Collaboration to address trafficking is at an all-time high. Over the years, U.S.-based bank, government, and non-profit groups have formed multi-sector partnerships. Some examples include ACAMS and Polaris, Thomson Reuters and the US Bankers Alliance, New York County District Attorney’s office and FIs, and federal law enforcement task forces and FIs. The collaborative approach means these groups that have a common mission to end trafficking can tap into a breadth of expertise and resources. Many of these partnerships are welcoming other institutions into their networks.

Collaboration between FIs, as well as across industries, can make a measurable positive impact. One example of a collaboration making measurable impact is Canada’s Project Protect, which was established in 2016. That year institutions submitted more than 2,000 reports of suspicious transactions – five times the numbers of reports from the year prior. In the U.S. collaborations are also improving the speed and accuracy at catching traffickers.

The focus for groups must shift towards higher quality data and the technology infrastructure needed to quickly and deeply monitor people and activities. In working groups, the focus has been on sharing data and typologies amongst institutions. The emphasis has not been on operationalizing those findings by each institution. Institutions have individually struggled to do this because working group output is not digitalized into a usable format, and because institutions face outdated and cumbersome investigation systems. This stops institutions from building working group output into their processes. Institutions continue to delay or even miss identifying some criminal activities, and experience time lags and resources wasted due to investigating false positives and lower-risk flags. Institutions must invest in data management infrastructure that incorporates external data (third party and public) into their analyses. Moreover, working groups must work in cohesion with one another, and focus on improving the output of their learnings so they feed more easily into institutions’ workflows.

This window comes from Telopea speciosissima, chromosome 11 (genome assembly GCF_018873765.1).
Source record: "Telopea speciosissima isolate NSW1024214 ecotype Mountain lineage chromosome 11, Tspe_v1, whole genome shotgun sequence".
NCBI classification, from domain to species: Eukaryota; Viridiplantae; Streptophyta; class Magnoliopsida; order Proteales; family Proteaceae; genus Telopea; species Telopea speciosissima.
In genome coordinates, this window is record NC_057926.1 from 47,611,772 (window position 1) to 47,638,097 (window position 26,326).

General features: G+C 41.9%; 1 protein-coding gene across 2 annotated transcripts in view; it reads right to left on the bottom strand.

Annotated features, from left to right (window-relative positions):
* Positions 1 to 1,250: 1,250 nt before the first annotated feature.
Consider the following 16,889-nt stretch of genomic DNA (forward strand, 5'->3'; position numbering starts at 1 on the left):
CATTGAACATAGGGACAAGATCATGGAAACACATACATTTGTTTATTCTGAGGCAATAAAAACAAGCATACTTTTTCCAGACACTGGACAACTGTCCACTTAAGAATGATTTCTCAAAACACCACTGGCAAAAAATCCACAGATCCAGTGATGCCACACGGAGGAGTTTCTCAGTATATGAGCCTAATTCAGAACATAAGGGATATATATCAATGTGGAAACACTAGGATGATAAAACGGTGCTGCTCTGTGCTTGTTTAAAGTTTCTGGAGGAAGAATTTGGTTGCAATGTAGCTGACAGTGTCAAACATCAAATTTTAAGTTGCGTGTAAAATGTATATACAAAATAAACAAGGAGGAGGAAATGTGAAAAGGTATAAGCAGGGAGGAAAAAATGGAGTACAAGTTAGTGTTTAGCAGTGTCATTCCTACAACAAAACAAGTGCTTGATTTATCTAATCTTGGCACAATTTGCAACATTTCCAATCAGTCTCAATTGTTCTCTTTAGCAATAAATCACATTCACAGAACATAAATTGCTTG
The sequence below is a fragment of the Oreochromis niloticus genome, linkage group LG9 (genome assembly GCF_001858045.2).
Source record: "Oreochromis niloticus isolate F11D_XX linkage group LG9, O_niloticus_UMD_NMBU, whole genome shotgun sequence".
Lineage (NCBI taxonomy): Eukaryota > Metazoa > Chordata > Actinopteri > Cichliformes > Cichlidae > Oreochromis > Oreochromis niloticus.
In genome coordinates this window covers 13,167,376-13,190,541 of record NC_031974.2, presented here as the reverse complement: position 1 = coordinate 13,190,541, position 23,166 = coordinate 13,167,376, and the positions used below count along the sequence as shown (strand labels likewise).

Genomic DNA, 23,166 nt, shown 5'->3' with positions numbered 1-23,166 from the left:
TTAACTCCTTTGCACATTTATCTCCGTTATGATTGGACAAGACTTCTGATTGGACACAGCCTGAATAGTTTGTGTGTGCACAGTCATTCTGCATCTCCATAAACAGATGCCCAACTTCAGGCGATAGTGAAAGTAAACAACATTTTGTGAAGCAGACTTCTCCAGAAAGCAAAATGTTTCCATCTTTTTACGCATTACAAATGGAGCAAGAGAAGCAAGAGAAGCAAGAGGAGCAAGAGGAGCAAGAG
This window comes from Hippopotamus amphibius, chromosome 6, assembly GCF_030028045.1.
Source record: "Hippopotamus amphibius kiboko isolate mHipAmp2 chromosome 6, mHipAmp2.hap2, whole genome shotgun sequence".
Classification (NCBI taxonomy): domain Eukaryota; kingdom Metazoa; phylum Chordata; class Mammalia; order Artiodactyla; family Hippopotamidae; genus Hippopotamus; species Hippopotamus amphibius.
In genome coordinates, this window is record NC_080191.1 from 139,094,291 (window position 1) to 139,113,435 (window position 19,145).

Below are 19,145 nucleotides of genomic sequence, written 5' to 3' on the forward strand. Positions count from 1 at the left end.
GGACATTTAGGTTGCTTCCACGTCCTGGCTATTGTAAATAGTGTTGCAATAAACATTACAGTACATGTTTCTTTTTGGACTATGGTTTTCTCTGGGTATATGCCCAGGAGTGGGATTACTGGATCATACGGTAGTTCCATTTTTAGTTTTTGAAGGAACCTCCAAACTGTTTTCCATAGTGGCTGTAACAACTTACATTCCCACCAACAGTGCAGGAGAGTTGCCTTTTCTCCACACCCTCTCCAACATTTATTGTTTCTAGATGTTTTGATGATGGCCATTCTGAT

A limited anti-human trafficking program poses compliance risk. The risk of not combating trafficking also has legal repercussions. In the last five years, numerous global FIs have made headlines for facing fines of millions and even billions of U.S. dollars, as a result of weaknesses in their anti-money laundering (AML) processes. These fines have been imposed in large part due to their neglect to monitor or act on trafficking-related suspicious activity across their services.

To put an end to this rampant global crime, FIs must invest in their anti-trafficking programs. Their focus today should be on educating about typologies, deeply collaborating with peer organizations, and investing in technical infrastructure to make stronger use of relevant data. Doing so is both morally and legally imperative – millions of lives depend on it.